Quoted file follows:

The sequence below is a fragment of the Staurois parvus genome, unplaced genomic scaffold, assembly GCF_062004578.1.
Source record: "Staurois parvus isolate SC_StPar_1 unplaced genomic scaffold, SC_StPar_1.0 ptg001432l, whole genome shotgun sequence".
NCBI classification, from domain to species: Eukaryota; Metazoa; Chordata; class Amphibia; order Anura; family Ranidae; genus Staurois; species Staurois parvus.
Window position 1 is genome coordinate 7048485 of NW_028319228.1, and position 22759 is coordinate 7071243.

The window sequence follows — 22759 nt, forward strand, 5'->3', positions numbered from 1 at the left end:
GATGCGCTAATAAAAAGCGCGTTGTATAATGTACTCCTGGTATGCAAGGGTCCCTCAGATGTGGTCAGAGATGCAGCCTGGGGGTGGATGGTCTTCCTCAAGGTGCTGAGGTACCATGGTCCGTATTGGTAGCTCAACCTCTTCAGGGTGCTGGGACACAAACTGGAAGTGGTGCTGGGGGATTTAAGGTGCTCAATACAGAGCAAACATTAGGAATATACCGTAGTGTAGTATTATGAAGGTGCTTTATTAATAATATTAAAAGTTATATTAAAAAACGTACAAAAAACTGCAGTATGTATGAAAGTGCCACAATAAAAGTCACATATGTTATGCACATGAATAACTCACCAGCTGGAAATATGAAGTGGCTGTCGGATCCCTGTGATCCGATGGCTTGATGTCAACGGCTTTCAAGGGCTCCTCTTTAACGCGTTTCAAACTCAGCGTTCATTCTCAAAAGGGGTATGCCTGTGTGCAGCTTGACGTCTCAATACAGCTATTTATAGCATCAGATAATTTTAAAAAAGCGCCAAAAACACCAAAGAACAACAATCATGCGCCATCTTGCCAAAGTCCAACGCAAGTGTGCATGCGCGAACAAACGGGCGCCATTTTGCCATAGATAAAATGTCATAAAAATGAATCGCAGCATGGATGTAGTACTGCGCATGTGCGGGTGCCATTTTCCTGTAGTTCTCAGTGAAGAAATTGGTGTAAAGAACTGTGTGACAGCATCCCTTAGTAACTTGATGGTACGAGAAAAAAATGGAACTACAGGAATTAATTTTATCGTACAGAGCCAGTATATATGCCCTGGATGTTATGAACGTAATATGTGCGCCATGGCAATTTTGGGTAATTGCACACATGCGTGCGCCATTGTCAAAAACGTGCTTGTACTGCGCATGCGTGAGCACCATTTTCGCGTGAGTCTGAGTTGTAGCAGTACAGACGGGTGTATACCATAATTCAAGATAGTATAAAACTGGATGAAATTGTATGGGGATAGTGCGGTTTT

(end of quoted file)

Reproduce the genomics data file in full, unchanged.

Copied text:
The sequence below is a fragment of the Staurois parvus genome, unplaced genomic scaffold, assembly GCF_062004578.1.
Source record: "Staurois parvus isolate SC_StPar_1 unplaced genomic scaffold, SC_StPar_1.0 ptg001432l, whole genome shotgun sequence".
NCBI classification, from domain to species: Eukaryota; Metazoa; Chordata; class Amphibia; order Anura; family Ranidae; genus Staurois; species Staurois parvus.
Window position 1 is genome coordinate 7048485 of NW_028319228.1, and position 22759 is coordinate 7071243.

The window sequence follows — 22759 nt, forward strand, 5'->3', positions numbered from 1 at the left end:
GATGCGCTAATAAAAAGCGCGTTGTATAATGTACTCCTGGTATGCAAGGGTCCCTCAGATGTGGTCAGAGATGCAGCCTGGGGGTGGATGGTCTTCCTCAAGGTGCTGAGGTACCATGGTCCGTATTGGTAGCTCAACCTCTTCAGGGTGCTGGGACACAAACTGGAAGTGGTGCTGGGGGATTTAAGGTGCTCAATACAGAGCAAACATTAGGAATATACCGTAGTGTAGTATTATGAAGGTGCTTTATTAATAATATTAAAAGTTATATTAAAAAACGTACAAAAAACTGCAGTATGTATGAAAGTGCCACAATAAAAGTCACATATGTTATGCACATGAATAACTCACCAGCTGGAAATATGAAGTGGCTGTCGGATCCCTGTGATCCGATGGCTTGATGTCAACGGCTTTCAAGGGCTCCTCTTTAACGCGTTTCAAACTCAGCGTTCATTCTCAAAAGGGGTATGCCTGTGTGCAGCTTGACGTCTCAATACAGCTATTTATAGCATCAGATAATTTTAAAAAAGCGCCAAAAACACCAAAGAACAACAATCATGCGCCATCTTGCCAAAGTCCAACGCAAGTGTGCATGCGCGAACAAACGGGCGCCATTTTGCCATAGATAAAATGTCATAAAAATGAATCGCAGCATGGATGTAGTACTGCGCATGTGCGGGTGCCATTTTCCTGTAGTTCTCAGTGAAGAAATTGGTGTAAAGAACTGTGTGACAGCATCCCTTAGTAACTTGATGGTACGAGAAAAAAATGGAACTACAGGAATTAATTTTATCGTACAGAGCCAGTATATATGCCCTGGATGTTATGAACGTAATATGTGCGCCATGGCAATTTTGGGTAATTGCACACATGCGTGCGCCATTGTCAAAAACGTGCTTGTACTGCGCATGCGTGAGCACCATTTTCGCGTGAGTCTGAGTTGTAGCAGTACAGACGGGTGTATACCATAATTCAAGATAGTATAAAACTGGATGAAATTGTATGGGGATAGTGCGGTTTT